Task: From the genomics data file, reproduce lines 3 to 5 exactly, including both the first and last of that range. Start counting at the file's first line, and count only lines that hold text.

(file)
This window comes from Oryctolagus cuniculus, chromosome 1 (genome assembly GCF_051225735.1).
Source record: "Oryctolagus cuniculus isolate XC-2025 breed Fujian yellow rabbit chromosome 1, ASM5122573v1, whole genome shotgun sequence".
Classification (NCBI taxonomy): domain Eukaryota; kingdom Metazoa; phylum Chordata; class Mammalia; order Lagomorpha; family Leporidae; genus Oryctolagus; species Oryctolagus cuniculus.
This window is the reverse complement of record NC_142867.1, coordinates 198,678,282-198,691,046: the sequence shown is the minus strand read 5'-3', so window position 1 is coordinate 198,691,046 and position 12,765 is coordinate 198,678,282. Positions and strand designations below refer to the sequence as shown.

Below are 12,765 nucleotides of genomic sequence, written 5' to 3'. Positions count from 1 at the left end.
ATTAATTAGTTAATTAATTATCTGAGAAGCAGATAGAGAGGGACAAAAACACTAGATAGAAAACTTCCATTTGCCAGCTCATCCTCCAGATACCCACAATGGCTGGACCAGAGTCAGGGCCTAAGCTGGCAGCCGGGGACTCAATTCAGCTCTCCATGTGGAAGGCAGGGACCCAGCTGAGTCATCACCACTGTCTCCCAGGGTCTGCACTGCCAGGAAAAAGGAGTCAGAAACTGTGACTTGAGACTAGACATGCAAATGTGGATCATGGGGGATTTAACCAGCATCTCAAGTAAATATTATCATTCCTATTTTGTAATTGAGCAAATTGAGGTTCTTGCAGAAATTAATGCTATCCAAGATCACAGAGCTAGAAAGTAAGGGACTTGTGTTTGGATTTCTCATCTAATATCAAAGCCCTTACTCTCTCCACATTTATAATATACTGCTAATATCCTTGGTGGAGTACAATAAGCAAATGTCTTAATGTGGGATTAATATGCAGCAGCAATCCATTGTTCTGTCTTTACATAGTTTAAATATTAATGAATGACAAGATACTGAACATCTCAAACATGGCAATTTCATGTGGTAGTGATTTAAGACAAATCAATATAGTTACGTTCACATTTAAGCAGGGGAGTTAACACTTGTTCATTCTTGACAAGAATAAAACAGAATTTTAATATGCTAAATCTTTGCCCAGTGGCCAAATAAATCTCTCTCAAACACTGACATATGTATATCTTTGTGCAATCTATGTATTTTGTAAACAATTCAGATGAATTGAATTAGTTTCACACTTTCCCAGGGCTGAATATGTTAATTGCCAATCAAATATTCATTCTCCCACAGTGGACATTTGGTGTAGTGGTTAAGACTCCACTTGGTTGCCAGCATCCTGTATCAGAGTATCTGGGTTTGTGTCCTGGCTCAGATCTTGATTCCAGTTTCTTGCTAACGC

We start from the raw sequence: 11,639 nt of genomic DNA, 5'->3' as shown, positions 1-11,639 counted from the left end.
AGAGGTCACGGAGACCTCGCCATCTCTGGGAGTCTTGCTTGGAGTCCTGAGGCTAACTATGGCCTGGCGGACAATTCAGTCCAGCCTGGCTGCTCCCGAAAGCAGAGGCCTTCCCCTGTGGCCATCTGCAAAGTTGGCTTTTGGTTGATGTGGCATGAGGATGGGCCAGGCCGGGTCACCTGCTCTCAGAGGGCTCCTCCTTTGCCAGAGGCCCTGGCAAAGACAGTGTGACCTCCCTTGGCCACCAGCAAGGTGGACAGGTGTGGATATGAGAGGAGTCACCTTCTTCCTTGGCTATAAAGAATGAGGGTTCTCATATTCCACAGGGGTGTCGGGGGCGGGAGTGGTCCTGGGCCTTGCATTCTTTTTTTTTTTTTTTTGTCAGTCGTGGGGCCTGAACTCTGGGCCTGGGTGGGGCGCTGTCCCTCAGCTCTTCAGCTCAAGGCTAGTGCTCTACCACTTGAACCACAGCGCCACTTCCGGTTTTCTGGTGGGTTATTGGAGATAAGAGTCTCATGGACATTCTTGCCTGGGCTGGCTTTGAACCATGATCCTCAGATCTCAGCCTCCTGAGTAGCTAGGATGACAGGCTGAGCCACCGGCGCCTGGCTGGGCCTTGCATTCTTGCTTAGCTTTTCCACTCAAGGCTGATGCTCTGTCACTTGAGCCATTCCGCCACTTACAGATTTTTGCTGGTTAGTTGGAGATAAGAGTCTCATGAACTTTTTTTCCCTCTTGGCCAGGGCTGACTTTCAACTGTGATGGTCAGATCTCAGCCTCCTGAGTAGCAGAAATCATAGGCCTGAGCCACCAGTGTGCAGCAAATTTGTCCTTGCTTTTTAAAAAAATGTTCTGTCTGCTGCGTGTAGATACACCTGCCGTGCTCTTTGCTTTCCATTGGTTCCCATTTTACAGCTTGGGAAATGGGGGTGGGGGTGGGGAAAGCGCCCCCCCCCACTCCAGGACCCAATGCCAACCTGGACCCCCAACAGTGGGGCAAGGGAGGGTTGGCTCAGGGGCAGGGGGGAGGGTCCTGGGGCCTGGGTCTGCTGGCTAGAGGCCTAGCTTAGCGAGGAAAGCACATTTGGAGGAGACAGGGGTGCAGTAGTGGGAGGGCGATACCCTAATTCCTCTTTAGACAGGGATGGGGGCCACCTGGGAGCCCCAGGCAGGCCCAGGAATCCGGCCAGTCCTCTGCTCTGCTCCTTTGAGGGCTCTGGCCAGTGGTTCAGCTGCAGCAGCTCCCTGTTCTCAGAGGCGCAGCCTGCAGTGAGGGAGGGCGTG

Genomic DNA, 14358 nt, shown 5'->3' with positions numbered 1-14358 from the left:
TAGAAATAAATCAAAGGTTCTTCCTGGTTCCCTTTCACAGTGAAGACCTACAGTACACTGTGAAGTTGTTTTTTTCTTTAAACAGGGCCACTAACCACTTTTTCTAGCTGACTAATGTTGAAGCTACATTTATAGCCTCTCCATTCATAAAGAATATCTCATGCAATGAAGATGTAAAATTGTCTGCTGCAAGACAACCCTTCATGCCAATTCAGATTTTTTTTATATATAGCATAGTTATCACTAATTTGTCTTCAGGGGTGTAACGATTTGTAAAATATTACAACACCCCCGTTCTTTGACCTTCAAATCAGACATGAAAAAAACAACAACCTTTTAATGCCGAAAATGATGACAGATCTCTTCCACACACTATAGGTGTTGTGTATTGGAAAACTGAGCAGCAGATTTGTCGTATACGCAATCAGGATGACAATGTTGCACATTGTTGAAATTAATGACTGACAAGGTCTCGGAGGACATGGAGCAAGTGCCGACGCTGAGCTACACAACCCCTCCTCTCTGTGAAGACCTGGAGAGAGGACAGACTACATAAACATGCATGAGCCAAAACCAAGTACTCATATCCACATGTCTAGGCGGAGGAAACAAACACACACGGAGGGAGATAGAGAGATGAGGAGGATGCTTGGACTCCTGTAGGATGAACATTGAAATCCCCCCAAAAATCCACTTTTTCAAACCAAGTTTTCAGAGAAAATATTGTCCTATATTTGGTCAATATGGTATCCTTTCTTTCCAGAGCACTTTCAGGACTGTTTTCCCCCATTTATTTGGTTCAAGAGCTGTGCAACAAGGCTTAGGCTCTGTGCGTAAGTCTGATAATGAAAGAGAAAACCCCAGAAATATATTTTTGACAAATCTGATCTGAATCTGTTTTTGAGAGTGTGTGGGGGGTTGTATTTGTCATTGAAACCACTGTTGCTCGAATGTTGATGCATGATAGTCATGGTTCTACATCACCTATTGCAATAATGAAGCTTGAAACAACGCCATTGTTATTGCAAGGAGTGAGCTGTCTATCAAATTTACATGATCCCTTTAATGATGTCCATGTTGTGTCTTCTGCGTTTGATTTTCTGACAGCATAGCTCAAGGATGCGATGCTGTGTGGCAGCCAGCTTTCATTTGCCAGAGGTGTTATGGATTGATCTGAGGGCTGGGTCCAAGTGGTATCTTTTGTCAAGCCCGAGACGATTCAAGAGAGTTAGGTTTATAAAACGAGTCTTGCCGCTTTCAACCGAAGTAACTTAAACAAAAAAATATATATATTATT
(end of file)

Classification (NCBI taxonomy): domain Eukaryota; kingdom Metazoa; phylum Chordata; class Mammalia; order Lagomorpha; family Leporidae; genus Oryctolagus; species Oryctolagus cuniculus.
This window is the reverse complement of record NC_142867.1, coordinates 198,678,282-198,691,046: the sequence shown is the minus strand read 5'-3', so window position 1 is coordinate 198,691,046 and position 12,765 is coordinate 198,678,282. Positions and strand designations below refer to the sequence as shown.

Below are 12,765 nucleotides of genomic sequence, written 5' to 3'. Positions count from 1 at the left end.